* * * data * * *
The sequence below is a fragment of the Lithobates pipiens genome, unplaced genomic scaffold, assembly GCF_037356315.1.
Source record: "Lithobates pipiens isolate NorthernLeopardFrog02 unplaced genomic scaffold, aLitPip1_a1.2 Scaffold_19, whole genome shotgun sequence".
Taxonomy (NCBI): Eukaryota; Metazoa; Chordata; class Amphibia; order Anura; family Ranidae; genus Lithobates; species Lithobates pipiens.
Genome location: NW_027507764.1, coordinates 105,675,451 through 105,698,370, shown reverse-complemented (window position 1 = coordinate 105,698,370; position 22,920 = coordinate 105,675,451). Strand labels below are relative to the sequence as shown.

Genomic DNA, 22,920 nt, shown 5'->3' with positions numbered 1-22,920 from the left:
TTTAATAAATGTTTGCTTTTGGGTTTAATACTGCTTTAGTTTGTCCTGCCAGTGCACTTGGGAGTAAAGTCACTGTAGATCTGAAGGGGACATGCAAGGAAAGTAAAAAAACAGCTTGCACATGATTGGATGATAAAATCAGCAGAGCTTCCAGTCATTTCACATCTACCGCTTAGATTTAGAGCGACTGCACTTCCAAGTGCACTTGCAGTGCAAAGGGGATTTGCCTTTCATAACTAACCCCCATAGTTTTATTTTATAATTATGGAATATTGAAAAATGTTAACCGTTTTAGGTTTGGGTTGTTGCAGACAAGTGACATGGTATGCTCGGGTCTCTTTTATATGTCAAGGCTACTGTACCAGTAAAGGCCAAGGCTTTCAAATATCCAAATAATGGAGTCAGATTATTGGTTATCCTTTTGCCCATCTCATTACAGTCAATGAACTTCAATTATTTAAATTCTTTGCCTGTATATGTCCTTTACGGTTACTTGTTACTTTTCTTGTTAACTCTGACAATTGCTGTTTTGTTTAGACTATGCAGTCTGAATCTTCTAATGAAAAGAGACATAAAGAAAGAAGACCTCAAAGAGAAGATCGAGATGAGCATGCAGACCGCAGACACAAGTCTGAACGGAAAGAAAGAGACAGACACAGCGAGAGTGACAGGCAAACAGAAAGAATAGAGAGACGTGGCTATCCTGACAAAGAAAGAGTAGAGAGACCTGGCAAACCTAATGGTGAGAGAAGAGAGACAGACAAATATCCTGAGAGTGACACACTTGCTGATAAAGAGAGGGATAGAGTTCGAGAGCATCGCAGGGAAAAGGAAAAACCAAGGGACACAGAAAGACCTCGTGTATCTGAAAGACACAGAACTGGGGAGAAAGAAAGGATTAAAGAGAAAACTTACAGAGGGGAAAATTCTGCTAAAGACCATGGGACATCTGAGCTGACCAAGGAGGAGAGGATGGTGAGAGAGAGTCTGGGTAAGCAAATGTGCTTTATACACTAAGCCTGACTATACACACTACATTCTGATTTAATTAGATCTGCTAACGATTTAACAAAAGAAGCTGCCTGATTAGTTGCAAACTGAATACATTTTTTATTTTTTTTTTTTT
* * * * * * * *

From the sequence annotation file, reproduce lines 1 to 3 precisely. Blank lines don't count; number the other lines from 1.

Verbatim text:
The sequence below is a fragment of the Lithobates pipiens genome, unplaced genomic scaffold, assembly GCF_037356315.1.
Source record: "Lithobates pipiens isolate NorthernLeopardFrog02 unplaced genomic scaffold, aLitPip1_a1.2 Scaffold_19, whole genome shotgun sequence".
Taxonomy (NCBI): Eukaryota; Metazoa; Chordata; class Amphibia; order Anura; family Ranidae; genus Lithobates; species Lithobates pipiens.